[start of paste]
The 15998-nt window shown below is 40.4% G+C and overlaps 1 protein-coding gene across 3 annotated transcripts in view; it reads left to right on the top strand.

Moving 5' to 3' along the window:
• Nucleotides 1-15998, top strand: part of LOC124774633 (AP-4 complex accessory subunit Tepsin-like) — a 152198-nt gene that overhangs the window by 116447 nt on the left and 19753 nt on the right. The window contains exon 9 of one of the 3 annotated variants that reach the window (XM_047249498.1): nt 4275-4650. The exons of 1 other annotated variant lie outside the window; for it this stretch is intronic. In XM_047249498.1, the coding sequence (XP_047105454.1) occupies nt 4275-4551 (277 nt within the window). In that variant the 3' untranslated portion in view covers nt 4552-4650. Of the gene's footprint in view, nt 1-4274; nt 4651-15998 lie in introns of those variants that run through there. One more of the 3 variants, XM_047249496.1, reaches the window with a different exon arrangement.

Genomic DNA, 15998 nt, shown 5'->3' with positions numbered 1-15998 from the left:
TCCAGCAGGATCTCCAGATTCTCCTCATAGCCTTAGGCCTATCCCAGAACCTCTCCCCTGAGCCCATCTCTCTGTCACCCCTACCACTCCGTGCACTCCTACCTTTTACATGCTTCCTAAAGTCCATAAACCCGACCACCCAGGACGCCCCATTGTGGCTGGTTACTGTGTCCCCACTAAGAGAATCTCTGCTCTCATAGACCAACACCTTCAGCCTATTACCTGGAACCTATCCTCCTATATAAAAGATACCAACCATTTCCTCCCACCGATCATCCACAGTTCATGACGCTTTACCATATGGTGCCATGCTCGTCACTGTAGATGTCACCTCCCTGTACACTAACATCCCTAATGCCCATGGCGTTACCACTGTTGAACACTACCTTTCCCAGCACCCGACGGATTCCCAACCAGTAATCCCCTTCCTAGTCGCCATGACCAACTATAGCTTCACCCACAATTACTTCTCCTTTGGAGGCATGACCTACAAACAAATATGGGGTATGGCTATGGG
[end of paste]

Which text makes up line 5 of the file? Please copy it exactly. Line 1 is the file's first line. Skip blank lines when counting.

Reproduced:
TCCAGCAGGATCTCCAGATTCTCCTCATAGCCTTAGGCCTATCCCAGAACCTCTCCCCTGAGCCCATCTCTCTGTCACCCCTACCACTCCGTGCACTCCTACCTTTTACATGCTTCCTAAAGTCCATAAACCCGACCACCCAGGACGCCCCATTGTGGCTGGTTACTGTGTCCCCACTAAGAGAATCTCTGCTCTCATAGACCAACACCTTCAGCCTATTACCTGGAACCTATCCTCCTATATAAAAGATACCAACCATTTCCTCCCACCGATCATCCACAGTTCATGACGCTTTACCATATGGTGCCATGCTCGTCACTGTAGATGTCACCTCCCTGTACACTAACATCCCTAATGCCCATGGCGTTACCACTGTTGAACACTACCTTTCCCAGCACCCGACGGATTCCCAACCAGTAATCCCCTTCCTAGTCGCCATGACCAACTATAGCTTCACCCACAATTACTTCTCCTTTGGAGGCATGACCTACAAACAAATATGGGGTATGGCTATGGG